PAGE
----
TOPEKA (KSNT) – The Kansas Department of Transportation (KDOT) released it’s 2015 Annual Report Tuesday, an assessment of the successes and challenges the department faced over the past year.
On the positive side the department says it completed 1,165 highway projects in 2014, upgraded or improved more than 8,600 miles of roadway and repaired or replaced 653 bridges in the state.
The department also noted that improved cooperation with the Kansas Turnpike Authority (KTA) help push the electronic K-TAG program to total net revenue of slightly more than $94 million dollars as a record 12.9 million vehicles used the K-TAG system this summer alone.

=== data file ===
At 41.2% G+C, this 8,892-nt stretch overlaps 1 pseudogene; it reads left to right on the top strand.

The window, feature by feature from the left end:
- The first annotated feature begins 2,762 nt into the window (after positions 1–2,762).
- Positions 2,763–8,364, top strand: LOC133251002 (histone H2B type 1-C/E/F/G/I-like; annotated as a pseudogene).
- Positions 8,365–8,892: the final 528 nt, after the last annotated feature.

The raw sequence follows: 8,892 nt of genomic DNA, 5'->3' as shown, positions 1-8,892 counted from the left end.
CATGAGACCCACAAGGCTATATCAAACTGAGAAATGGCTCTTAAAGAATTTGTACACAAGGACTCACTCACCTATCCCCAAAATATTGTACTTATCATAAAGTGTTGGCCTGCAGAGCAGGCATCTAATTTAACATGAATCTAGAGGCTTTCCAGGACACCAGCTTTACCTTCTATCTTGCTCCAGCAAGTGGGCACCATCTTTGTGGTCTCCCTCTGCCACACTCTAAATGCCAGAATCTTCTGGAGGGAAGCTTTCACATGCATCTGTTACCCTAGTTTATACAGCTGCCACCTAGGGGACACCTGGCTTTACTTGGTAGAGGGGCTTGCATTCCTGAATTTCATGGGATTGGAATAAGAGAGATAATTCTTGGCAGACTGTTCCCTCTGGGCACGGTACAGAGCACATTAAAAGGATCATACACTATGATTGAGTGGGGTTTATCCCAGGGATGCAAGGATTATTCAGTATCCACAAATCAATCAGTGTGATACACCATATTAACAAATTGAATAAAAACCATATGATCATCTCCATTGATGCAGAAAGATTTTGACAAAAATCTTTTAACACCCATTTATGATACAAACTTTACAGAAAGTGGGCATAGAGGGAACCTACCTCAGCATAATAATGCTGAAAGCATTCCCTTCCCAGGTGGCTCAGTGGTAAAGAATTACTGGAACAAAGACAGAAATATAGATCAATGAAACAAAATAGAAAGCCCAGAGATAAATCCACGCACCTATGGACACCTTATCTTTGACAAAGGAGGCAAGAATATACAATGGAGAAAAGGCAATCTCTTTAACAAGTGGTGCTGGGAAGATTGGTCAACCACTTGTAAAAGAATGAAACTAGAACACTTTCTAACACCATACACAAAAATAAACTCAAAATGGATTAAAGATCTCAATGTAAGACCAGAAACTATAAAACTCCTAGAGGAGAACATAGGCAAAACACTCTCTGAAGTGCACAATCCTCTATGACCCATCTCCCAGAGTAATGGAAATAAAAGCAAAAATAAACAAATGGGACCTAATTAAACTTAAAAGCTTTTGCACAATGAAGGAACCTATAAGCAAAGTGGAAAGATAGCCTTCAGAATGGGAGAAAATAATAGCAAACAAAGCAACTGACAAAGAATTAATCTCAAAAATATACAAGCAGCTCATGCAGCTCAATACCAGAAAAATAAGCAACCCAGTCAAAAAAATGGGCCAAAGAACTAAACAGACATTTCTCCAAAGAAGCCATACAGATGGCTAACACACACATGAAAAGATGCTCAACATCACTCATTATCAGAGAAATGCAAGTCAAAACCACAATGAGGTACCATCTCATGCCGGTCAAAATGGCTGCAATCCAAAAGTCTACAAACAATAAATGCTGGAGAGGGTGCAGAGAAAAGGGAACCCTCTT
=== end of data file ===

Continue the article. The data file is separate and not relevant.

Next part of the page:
On the downside, the department needs to improve improvements at rail crossings throughout the state, needs more money to build additional passing lanes for rail traffic and better identify high density freight rail corridors.
While progress was made on infrastructure needs like repairing and replacing bridges, the state continued to fall behind in actual repairs from an all time high in 2008 of 87.9 percent of the state’s bridges being considered to be in “good condition” to 86.4 percent last year. The state’s target is to have at least 85 percent of all bridges in good condition.
The agency is also starting in 2015 to implement regionally coordinated mass transit strategies to increase access to public transportation. Bus ridership in 2014 was virtually flat compared to 2013 and down from an all time high in 2012 in urban areas of the state while rural mass transit ridership hit an all time high of just over three million people in 2014.
You can see the full report here.